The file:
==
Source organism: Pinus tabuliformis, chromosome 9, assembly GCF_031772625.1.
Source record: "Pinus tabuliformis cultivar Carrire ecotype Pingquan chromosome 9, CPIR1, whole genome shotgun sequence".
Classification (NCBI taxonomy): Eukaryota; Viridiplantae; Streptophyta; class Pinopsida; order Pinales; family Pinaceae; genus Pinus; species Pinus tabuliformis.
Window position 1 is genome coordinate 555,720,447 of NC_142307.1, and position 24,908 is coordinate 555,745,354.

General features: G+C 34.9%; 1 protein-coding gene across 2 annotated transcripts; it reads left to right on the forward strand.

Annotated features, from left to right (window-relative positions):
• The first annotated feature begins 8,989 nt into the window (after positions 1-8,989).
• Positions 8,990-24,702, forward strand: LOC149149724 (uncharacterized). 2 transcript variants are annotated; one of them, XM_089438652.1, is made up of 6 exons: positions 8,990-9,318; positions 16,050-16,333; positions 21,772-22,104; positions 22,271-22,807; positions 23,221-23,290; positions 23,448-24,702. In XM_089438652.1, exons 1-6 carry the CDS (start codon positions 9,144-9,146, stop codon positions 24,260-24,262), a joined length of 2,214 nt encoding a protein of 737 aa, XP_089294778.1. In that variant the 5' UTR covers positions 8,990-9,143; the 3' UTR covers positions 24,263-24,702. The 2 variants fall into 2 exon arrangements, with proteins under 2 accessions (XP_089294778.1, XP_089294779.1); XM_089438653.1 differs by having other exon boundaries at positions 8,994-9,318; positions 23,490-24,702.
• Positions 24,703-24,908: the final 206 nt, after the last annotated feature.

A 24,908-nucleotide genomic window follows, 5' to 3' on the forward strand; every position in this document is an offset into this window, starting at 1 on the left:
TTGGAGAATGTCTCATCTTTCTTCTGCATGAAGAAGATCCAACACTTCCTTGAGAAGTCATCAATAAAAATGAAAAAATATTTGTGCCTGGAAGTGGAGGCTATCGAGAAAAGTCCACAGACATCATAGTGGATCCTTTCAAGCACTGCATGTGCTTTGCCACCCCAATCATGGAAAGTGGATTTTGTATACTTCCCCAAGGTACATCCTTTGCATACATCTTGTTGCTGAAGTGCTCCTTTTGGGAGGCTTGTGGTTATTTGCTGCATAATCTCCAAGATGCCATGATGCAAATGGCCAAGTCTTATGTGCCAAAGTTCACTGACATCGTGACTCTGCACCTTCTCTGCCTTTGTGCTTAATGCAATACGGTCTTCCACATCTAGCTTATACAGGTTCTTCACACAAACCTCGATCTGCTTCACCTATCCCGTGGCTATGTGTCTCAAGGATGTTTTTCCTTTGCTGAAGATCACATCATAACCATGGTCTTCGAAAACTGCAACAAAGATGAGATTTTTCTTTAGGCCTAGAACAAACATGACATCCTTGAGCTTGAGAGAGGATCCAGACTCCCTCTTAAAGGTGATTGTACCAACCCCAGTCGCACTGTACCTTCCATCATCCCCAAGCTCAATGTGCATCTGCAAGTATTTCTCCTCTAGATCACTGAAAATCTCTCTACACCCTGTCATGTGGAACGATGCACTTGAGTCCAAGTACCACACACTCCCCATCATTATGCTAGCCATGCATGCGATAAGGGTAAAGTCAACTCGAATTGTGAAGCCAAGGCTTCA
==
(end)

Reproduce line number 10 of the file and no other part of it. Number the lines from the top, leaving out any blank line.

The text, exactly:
A 24,908-nucleotide genomic window follows, 5' to 3' on the forward strand; every position in this document is an offset into this window, starting at 1 on the left: